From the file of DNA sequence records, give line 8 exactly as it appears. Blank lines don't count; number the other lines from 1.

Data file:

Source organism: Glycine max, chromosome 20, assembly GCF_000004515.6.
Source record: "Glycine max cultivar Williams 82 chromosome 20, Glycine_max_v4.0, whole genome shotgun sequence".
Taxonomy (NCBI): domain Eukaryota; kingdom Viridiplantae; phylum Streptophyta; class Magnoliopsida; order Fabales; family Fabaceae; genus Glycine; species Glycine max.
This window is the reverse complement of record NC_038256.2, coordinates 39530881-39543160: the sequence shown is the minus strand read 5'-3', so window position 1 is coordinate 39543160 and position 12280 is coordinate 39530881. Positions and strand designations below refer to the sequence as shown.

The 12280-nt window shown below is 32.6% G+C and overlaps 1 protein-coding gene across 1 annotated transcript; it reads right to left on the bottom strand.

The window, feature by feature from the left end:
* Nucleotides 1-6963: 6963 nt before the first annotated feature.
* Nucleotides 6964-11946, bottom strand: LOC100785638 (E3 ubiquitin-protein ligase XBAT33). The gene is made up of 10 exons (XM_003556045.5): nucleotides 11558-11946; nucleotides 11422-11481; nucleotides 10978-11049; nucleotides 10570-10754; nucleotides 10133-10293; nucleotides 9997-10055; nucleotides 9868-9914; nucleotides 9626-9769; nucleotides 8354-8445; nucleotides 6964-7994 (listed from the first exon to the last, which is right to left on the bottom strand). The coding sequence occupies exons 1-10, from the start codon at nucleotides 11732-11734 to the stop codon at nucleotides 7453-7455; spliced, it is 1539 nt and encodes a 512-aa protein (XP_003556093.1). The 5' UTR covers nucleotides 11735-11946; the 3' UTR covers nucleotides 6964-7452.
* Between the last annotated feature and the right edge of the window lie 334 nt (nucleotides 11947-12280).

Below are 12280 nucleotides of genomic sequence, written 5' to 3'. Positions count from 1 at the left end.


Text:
* Nucleotides 6964-11946, bottom strand: LOC100785638 (E3 ubiquitin-protein ligase XBAT33). The gene is made up of 10 exons (XM_003556045.5): nucleotides 11558-11946; nucleotides 11422-11481; nucleotides 10978-11049; nucleotides 10570-10754; nucleotides 10133-10293; nucleotides 9997-10055; nucleotides 9868-9914; nucleotides 9626-9769; nucleotides 8354-8445; nucleotides 6964-7994 (listed from the first exon to the last, which is right to left on the bottom strand). The coding sequence occupies exons 1-10, from the start codon at nucleotides 11732-11734 to the stop codon at nucleotides 7453-7455; spliced, it is 1539 nt and encodes a 512-aa protein (XP_003556093.1). The 5' UTR covers nucleotides 11735-11946; the 3' UTR covers nucleotides 6964-7452.